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Third time lucky for transatlantic data transfers or a bridge to nowhere?

Stuart Lauchlan Profile picture for user slauchlan October 12, 2023
We're having another go at putting in place a robust mechanism for safe transatlantic data transfer between the UK and the US.


First there was Safe Harbor and that was unsafe. Then there was Privacy Shield, which didn’t prove the defense that was claimed for it. Now, today, the UK US Data Bridge comes into force and US firms can transfer UK personal data. 

The Bridge is actually a UK extension to the EU-US Data Privacy Framework (DPF). The UK Government decided that this does not undermine the level of data protection for UK data subjects when their data is transferred to the US, while the US Attorney General designated the UK as a ‘qualifying state’ to use a newly-established redress mechanism if British citizens believe their personal data has been unlawfully accessed by American security authorities. 

So, what is a data bridge? The UK Department for Science, Innovation and Technology explains it in the following terms: 

The term ‘data bridge’ is our preferred public terminology for ‘adequacy’, and describes the decision to permit the flow of personal data from the UK to another country without the need for further safeguards. It symbolises the connection between destinations that is established by these decisions and encapsulates the UK’s collaborative approach with our international partners.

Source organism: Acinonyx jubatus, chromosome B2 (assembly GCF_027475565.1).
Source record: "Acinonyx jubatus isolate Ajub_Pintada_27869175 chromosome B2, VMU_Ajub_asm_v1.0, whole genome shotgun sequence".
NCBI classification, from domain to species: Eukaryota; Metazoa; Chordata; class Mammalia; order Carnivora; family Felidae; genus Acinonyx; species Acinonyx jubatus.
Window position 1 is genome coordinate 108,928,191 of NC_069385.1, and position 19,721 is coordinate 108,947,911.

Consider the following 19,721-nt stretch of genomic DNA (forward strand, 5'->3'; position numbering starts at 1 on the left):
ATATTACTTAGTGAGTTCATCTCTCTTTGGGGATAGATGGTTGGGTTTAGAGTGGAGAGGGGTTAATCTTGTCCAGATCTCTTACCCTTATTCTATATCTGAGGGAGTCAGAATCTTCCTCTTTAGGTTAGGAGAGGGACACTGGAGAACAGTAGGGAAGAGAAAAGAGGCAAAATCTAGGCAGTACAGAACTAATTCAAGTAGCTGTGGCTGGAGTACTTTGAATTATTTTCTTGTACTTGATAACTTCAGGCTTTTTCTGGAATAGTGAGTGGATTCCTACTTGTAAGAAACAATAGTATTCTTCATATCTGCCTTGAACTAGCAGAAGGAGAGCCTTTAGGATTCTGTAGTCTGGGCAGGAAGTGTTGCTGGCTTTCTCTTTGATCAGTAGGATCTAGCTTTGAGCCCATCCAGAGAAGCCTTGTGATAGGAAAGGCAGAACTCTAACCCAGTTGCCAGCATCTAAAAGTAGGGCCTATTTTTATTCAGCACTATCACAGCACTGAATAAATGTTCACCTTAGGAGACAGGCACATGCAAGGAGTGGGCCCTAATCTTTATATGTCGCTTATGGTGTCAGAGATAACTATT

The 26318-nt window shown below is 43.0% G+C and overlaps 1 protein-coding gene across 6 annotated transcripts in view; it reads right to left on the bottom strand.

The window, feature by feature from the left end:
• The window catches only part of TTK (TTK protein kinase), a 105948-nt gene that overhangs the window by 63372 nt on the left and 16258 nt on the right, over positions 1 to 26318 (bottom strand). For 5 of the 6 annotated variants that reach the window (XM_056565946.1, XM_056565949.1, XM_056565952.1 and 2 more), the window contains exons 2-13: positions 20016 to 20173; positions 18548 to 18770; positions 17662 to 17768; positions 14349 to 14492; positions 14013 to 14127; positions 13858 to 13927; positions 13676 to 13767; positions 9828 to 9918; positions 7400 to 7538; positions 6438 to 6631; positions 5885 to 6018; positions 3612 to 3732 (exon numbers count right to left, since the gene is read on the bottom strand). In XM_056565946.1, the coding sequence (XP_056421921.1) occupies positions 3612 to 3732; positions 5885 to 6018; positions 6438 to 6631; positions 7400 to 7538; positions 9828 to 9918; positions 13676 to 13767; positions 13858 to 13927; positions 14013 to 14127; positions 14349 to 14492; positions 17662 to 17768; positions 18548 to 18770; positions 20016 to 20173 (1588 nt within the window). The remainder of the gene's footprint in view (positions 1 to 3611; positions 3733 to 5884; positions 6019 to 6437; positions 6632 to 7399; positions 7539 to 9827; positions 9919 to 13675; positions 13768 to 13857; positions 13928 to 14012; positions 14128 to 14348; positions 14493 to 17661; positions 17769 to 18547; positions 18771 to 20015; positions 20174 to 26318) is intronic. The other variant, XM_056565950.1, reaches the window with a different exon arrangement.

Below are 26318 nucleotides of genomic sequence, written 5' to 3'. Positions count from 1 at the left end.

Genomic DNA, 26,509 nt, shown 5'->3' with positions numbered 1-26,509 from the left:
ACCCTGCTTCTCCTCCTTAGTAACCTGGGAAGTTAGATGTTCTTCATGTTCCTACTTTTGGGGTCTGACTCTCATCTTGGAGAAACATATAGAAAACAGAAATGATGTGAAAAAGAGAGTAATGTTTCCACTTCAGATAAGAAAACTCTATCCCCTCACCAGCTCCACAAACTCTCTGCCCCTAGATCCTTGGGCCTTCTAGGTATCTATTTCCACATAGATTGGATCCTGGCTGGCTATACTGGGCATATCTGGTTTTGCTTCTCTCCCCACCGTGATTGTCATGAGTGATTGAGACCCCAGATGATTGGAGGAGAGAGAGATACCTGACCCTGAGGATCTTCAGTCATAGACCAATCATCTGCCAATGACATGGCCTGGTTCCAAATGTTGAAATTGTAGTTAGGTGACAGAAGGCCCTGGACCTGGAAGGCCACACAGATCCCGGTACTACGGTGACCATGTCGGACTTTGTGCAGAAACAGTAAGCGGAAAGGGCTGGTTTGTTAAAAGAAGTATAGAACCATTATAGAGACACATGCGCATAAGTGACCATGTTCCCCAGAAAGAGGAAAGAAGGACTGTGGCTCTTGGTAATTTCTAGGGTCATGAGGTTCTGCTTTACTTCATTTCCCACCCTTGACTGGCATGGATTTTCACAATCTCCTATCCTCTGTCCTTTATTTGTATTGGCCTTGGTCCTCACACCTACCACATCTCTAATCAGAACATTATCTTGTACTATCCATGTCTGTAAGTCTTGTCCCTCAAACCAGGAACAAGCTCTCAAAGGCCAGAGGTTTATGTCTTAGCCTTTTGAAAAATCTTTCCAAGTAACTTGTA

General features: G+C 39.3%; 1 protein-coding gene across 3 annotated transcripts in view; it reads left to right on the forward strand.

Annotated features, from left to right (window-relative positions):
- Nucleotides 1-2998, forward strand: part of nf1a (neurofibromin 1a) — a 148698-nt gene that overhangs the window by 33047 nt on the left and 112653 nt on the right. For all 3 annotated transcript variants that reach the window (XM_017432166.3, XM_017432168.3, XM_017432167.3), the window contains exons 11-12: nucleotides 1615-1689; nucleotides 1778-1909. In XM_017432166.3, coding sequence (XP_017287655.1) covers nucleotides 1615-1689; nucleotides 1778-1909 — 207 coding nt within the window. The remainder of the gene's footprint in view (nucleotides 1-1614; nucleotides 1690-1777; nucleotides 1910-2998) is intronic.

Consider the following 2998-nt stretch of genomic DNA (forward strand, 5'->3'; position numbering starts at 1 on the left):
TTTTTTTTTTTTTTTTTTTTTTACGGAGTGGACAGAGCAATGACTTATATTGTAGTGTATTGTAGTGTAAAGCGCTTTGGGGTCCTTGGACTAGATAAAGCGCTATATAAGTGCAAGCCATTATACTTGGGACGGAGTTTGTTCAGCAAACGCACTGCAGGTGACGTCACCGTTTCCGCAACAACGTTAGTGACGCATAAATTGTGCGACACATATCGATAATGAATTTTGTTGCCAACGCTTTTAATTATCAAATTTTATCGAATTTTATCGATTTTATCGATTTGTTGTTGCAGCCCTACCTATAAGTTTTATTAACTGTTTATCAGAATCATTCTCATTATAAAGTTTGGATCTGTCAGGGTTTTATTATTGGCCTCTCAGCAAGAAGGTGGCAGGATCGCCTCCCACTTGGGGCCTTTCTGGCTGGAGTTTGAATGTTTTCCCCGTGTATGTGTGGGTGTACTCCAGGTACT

Data bridges are not reciprocal, therefore they do not allow the free flow of data from other countries to the UK. Instead, a data bridge ensures that the level of protection for UK individuals’ personal data under UK GDPR is maintained.

A data bridge assessment takes into account, amongst other things, the protection the country provides for personal data, the rule of law, respect for human rights and fundamental freedoms, and the existence and effective functioning of a regulator.

Data bridges secure the free and safe exchange of personal data across borders, from the UK to another country. They unlock growth for businesses, allow us to share crucial information for life-saving research, and encourage science and innovation across borders. Reducing barriers to data sharing also makes things better for consumers, opening up opportunities for higher-quality services and lower prices on things they pay for.

Any US importer of data must self-certify to the DPF and the Data Bridge. For UK exporters of data that currently rely on European Union Standard Contractual Clauses (SCC) can no longer use these, unless they are already tied into contracts that are based on them, in which case the SCCs can still be used until March next year. 

Will it work? 

The UK data regulator the Information Commissioner’s Office has warned there are still potential risks involved with the Data Bridge arrangement: